These underlying shared values are the leitmotif, the golden thread that brings BRICS countries together for the common purpose of writing a new script for the world’s development.

For its part, the EU through Article 10, Chapter 1 of the Lisbon Treaty seeks to “…advance democracy, the rule of law, the universality and indivisibility of human rights and fundamental freedoms, respect for human dignity, the principle of equality and solidarity, and respect for the principles of the UN Charter and international law.” It goes further to state that, “the Union shall seek to develop relations and build partnerships with third countries and international, regional and global organisations which share the principles referred to in the first sub paragraph.”

From the above, it is evident that BRICS and the EU have common concerns, responsibilities, and share a common vision for the development of the world.

As previous speakers have mentioned, at the 5th BRICS Summit held in Durban South Africa last month, the Leaders announced the establishment of a New Development Bank and directed that the initial capital contribution to the bank should be substantial and sufficient for the bank to be effective in financing infrastructure. The initial size of the fund is estimated at US$100 billion, subject to internal legal frameworks and appropriate safeguards.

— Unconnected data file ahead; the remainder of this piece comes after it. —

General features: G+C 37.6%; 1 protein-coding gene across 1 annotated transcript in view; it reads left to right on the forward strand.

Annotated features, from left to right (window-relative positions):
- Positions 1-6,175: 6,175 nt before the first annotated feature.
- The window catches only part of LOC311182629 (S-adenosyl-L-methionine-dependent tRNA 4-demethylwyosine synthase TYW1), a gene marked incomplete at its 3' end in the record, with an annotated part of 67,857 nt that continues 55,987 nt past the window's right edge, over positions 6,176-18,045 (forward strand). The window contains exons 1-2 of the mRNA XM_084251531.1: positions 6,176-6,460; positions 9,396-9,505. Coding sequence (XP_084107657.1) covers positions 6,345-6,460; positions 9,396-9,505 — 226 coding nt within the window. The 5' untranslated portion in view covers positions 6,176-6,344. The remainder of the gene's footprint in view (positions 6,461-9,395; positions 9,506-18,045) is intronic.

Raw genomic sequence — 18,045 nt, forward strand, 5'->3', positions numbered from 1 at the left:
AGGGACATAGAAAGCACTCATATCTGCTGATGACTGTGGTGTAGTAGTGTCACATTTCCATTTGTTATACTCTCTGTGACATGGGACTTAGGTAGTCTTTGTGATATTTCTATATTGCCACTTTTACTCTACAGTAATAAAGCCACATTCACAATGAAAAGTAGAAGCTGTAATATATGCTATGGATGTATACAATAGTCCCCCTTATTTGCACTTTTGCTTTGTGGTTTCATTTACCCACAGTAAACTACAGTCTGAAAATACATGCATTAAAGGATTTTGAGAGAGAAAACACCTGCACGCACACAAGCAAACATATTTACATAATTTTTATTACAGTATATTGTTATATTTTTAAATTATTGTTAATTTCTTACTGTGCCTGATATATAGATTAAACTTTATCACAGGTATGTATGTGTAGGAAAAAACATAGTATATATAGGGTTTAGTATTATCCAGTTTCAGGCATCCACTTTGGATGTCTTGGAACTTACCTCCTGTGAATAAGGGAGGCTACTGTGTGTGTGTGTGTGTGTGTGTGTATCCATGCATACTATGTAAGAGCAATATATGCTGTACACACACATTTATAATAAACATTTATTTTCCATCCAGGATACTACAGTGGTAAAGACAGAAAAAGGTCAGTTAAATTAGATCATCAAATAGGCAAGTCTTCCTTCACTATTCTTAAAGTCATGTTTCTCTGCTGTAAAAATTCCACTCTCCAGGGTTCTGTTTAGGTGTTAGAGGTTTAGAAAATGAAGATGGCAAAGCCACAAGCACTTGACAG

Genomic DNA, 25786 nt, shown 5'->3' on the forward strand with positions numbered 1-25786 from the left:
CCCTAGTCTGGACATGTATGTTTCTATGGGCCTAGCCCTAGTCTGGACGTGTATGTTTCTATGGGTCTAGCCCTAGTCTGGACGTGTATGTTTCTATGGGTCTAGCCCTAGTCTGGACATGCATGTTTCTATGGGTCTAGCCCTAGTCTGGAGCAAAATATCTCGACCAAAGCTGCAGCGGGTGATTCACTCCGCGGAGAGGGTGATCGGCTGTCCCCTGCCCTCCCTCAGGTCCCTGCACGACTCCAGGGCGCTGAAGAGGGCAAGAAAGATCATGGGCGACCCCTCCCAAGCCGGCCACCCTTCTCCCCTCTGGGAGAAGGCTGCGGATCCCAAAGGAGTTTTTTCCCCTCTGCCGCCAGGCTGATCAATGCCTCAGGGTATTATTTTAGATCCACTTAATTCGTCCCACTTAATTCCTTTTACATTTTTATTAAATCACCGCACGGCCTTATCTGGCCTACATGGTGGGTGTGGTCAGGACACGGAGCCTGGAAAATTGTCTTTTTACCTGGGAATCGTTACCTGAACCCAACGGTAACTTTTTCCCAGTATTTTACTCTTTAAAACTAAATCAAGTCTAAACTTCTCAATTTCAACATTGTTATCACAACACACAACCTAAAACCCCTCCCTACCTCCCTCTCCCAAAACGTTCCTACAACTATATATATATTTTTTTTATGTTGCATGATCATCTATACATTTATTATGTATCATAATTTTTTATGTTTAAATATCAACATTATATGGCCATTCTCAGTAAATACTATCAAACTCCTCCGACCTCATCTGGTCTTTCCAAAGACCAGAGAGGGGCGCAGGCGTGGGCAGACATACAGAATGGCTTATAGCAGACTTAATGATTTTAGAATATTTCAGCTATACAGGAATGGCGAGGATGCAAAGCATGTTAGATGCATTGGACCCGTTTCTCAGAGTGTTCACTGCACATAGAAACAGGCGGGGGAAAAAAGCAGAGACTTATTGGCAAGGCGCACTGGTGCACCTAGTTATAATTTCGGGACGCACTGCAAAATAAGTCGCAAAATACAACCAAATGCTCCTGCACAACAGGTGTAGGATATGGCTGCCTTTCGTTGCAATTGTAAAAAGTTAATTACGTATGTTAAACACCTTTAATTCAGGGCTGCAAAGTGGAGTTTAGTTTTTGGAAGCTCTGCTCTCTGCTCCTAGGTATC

The establishment of a self-managed contingent reserve arrangement would have a positive precautionary effect, help BRICS countries forestall short-term liquidity pressures, provide mutual support and further strengthen financial stability.

The Bank would not compete with the existing establishments, but would contribute to strengthening the global financial safety net and complement existing international arrangements as an additional line of defence.

The significance of this decision cannot be overemphasised. It reflects the enormous successes in economic development during the last four decades (the BRICS’ aggregate GDP is now greater than that of the advanced countries when the Bretton Woods institutions were founded) and the rebalancing of global economic power that this implies. Indeed, the decision demonstrates the BRICS’ ability and willingness to work together, for the benefit of the entire world.

A new development bank is clearly needed. The infrastructure requirements alone in emerging-market economies and low-income countries are huge – 1.4 billion people still have no reliable electricity, 900 million lack access to clean water, and 2.6 billion do not have adequate sanitation. At the same time, an estimated two billion people will move to cities in the next quarter-century.

The BRICS bank will make a major contribution to the global economy’s health by facilitating the transition to new poles of growth and demand, helping to rebalance global savings and investments, and channeling excess liquidity to productive use. It will not only be a driver for sustainable growth in the developing and emerging world, but will also foster reform in the existing multilateral financial institutions – changes from which all of us, in the developed and developing world alike, will benefit.